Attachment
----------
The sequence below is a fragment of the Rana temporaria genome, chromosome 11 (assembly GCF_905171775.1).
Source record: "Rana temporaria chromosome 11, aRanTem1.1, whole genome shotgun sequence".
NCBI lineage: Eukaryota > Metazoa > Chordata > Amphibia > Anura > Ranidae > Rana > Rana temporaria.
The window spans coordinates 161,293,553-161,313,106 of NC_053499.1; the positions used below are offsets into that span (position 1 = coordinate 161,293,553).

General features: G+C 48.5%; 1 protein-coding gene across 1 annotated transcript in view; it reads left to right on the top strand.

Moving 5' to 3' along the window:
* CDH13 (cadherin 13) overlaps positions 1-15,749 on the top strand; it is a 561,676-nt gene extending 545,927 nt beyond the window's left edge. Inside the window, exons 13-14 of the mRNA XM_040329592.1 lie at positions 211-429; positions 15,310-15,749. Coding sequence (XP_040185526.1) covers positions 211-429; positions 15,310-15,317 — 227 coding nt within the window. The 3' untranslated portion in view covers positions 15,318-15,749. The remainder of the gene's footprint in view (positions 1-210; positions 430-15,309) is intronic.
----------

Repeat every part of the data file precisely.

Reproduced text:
The sequence below is a fragment of the Rana temporaria genome, chromosome 11 (assembly GCF_905171775.1).
Source record: "Rana temporaria chromosome 11, aRanTem1.1, whole genome shotgun sequence".
NCBI lineage: Eukaryota > Metazoa > Chordata > Amphibia > Anura > Ranidae > Rana > Rana temporaria.
The window spans coordinates 161,293,553-161,313,106 of NC_053499.1; the positions used below are offsets into that span (position 1 = coordinate 161,293,553).

General features: G+C 48.5%; 1 protein-coding gene across 1 annotated transcript in view; it reads left to right on the top strand.

Moving 5' to 3' along the window:
* CDH13 (cadherin 13) overlaps positions 1-15,749 on the top strand; it is a 561,676-nt gene extending 545,927 nt beyond the window's left edge. Inside the window, exons 13-14 of the mRNA XM_040329592.1 lie at positions 211-429; positions 15,310-15,749. Coding sequence (XP_040185526.1) covers positions 211-429; positions 15,310-15,317 — 227 coding nt within the window. The 3' untranslated portion in view covers positions 15,318-15,749. The remainder of the gene's footprint in view (positions 1-210; positions 430-15,309) is intronic.